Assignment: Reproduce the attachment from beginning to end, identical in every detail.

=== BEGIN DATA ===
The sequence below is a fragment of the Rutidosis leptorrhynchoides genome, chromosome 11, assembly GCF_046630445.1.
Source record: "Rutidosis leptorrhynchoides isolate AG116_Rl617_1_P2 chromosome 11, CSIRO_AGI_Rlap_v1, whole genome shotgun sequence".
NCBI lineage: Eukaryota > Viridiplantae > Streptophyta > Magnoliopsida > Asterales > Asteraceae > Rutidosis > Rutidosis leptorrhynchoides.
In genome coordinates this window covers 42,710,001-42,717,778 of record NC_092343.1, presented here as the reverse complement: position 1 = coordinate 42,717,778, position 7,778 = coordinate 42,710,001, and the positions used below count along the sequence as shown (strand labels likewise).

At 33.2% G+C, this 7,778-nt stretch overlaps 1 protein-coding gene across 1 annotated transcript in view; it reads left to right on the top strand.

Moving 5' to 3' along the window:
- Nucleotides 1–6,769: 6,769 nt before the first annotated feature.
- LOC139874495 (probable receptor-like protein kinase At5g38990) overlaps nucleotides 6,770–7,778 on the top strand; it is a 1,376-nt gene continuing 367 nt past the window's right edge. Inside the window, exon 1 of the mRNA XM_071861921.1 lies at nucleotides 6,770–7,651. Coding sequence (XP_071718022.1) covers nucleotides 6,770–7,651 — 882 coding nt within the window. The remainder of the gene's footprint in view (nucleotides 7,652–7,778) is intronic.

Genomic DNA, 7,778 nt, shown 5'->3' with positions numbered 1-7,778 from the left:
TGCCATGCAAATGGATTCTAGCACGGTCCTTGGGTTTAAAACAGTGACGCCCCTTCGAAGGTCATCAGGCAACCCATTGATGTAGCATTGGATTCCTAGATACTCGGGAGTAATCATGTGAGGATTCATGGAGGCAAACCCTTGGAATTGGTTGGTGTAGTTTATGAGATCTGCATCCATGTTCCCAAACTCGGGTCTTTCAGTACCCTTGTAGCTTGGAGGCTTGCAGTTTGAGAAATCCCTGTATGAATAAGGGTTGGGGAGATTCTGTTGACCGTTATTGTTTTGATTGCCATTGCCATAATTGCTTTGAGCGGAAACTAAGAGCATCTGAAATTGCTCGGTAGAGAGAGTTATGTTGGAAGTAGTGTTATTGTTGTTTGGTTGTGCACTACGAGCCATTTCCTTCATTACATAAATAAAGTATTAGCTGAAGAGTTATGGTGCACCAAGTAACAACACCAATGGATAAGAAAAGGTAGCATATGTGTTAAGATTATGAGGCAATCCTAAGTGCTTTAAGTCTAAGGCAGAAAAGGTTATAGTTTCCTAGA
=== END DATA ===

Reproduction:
The sequence below is a fragment of the Rutidosis leptorrhynchoides genome, chromosome 11, assembly GCF_046630445.1.
Source record: "Rutidosis leptorrhynchoides isolate AG116_Rl617_1_P2 chromosome 11, CSIRO_AGI_Rlap_v1, whole genome shotgun sequence".
NCBI lineage: Eukaryota > Viridiplantae > Streptophyta > Magnoliopsida > Asterales > Asteraceae > Rutidosis > Rutidosis leptorrhynchoides.
In genome coordinates this window covers 42,710,001-42,717,778 of record NC_092343.1, presented here as the reverse complement: position 1 = coordinate 42,717,778, position 7,778 = coordinate 42,710,001, and the positions used below count along the sequence as shown (strand labels likewise).

At 33.2% G+C, this 7,778-nt stretch overlaps 1 protein-coding gene across 1 annotated transcript in view; it reads left to right on the top strand.

Moving 5' to 3' along the window:
- Nucleotides 1–6,769: 6,769 nt before the first annotated feature.
- LOC139874495 (probable receptor-like protein kinase At5g38990) overlaps nucleotides 6,770–7,778 on the top strand; it is a 1,376-nt gene continuing 367 nt past the window's right edge. Inside the window, exon 1 of the mRNA XM_071861921.1 lies at nucleotides 6,770–7,651. Coding sequence (XP_071718022.1) covers nucleotides 6,770–7,651 — 882 coding nt within the window. The remainder of the gene's footprint in view (nucleotides 7,652–7,778) is intronic.

Genomic DNA, 7,778 nt, shown 5'->3' with positions numbered 1-7,778 from the left:
TGCCATGCAAATGGATTCTAGCACGGTCCTTGGGTTTAAAACAGTGACGCCCCTTCGAAGGTCATCAGGCAACCCATTGATGTAGCATTGGATTCCTAGATACTCGGGAGTAATCATGTGAGGATTCATGGAGGCAAACCCTTGGAATTGGTTGGTGTAGTTTATGAGATCTGCATCCATGTTCCCAAACTCGGGTCTTTCAGTACCCTTGTAGCTTGGAGGCTTGCAGTTTGAGAAATCCCTGTATGAATAAGGGTTGGGGAGATTCTGTTGACCGTTATTGTTTTGATTGCCATTGCCATAATTGCTTTGAGCGGAAACTAAGAGCATCTGAAATTGCTCGGTAGAGAGAGTTATGTTGGAAGTAGTGTTATTGTTGTTTGGTTGTGCACTACGAGCCATTTCCTTCATTACATAAATAAAGTATTAGCTGAAGAGTTATGGTGCACCAAGTAACAACACCAATGGATAAGAAAAGGTAGCATATGTGTTAAGATTATGAGGCAATCCTAAGTGCTTTAAGTCTAAGGCAGAAAAGGTTATAGTTTCCTAGA